Here are a couple of possibly unrelated thoughts:
First, over the last year my Chairman and I have been asking groups of people two questions: How many people regularly buy things recommended to them by Amazon? And what sort of recommendation would they trust? Whilst this isn’t empirical research, between us we have spoken to over 1,000 people and this is what our polling has told us:
- Very few of them regularly bought an Amazon ‘recommended for you’ product.
- Many more engaged with the ‘other customers also bought’ suggestion ("It’s how I know it needs batteries", said quite a few) .
- The vast majority were far more likely to find other customer ratings/reviews influential than anything any retailer suggested.
If this is right (and it’s quite a large sample across many different demographic groupings) then investing in ‘often bought with’ and customer reviews/ratings may well help influence customer behaviour.
Secondly, in a very well argued piece in the FT Tim Harford explains the vast investment made by retailers such as Amazon, Tesco and Target in algorithms that drive their recommendations may well only really be successful through the application of the law of averages. In other words, they have a customer base of such a scale that even a small percentage increase in sales can be worth the cost and effort. If he’s right (and as one of the UK’s leading statisticians, there’s a fair chance he is) then personalised recommendations is possibly a very expensive undertaking with, unless you have significant scale, a slim chance of a sensible payback.
Funnily enough, looking at our clients’ experiences we don’t think these two pieces of data are unrelated, but we do think they can get overlooked in the rush to embrace personalisation as an online sales driver.
Segmentation vs. Individual Treatment
Where retailers employ an ‘individual history’ approach, virtually all of it is based on automated guesswork informed by a combination of past purchase/account history and/or cookie history (if it’s not wiped – and over 30% of internet users now wipe their history clean regularly). Tim Harford argues that only scale can deliver value from this approach. Our unempirical research would back that up. Why? Well it’s your best guess, and in a world of fast-changing tastes and fashions, I may well have moved on from my last purchase, or made a mistake or bought for someone else and not for me or many other reasons that mean all that processing will deliver nothing. And the problem is unless you talk to me at every stage of my purchase journey, you’ll never know enough about the 'why' to make tracking and processing the 'what' really worthwhile. Unless of course you are enormous, so a small increase that comes with the statistical probability that you’ll get it right for a small number of people, pays back the large sums involved.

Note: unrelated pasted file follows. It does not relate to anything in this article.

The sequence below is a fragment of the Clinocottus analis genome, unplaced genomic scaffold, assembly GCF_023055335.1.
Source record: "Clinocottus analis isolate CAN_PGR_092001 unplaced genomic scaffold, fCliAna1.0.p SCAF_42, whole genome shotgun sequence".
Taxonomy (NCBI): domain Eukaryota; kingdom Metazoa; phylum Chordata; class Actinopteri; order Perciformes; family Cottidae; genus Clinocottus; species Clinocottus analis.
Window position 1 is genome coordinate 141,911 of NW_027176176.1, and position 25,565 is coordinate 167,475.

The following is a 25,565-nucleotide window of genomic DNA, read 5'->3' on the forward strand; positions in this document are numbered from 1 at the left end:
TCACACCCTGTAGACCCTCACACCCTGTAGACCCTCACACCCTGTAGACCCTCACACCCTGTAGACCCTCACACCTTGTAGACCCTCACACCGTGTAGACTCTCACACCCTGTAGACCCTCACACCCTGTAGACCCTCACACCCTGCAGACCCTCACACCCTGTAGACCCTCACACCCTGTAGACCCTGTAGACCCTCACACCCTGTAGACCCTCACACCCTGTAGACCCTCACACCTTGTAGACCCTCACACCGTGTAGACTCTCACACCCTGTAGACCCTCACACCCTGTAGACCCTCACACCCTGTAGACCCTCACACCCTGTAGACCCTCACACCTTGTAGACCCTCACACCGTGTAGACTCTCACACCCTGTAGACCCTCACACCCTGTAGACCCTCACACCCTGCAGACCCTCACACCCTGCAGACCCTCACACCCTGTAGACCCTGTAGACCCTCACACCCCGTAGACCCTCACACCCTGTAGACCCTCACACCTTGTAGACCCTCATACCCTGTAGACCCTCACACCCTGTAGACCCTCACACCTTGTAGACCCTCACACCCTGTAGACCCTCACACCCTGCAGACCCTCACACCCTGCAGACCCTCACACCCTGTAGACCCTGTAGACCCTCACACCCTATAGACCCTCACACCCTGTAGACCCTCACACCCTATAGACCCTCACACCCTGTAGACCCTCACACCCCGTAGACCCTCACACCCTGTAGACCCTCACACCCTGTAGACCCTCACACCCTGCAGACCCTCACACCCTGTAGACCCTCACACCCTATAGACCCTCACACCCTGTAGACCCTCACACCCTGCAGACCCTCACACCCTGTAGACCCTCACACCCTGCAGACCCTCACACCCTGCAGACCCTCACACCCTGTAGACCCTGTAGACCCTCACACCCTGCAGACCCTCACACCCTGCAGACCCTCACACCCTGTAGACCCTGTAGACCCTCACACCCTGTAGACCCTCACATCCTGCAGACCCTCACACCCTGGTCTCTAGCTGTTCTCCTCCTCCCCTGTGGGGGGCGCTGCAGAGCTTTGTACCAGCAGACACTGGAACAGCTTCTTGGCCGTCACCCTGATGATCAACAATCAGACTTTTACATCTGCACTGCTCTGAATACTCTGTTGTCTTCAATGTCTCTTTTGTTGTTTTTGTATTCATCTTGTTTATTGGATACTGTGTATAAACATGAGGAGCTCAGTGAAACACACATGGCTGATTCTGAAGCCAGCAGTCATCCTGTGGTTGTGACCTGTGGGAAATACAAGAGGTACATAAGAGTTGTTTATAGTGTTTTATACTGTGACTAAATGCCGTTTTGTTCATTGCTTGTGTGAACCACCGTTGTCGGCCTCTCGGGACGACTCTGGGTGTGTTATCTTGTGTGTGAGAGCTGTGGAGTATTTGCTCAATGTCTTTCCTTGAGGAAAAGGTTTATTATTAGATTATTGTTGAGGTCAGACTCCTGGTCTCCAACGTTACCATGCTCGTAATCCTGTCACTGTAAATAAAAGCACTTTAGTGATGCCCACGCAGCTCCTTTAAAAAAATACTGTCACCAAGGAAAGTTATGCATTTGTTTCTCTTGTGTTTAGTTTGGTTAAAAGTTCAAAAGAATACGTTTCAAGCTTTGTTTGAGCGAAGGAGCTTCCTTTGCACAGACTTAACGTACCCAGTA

So, is there any other sort of personalisation that works for the ‘average’ retailer? A sceptic might argue that much of what is talked about as personalisation, is in reality clever segmentation, as opposed to something tailored to reflect individual needs. They would be right of course and getting this right may well deliver an increase in sales.
The key strategies are:
- Enable the customer – This is done through navigation filters such that you only offer up what they want and enables customers to look only at products and services that meet their criteria. Simplest, least costly and still likely to be one of the most effective drivers of better sales engagement.
- Inform the customer – This is done through reporting what other customers with their needs have done and how they rated the outcome.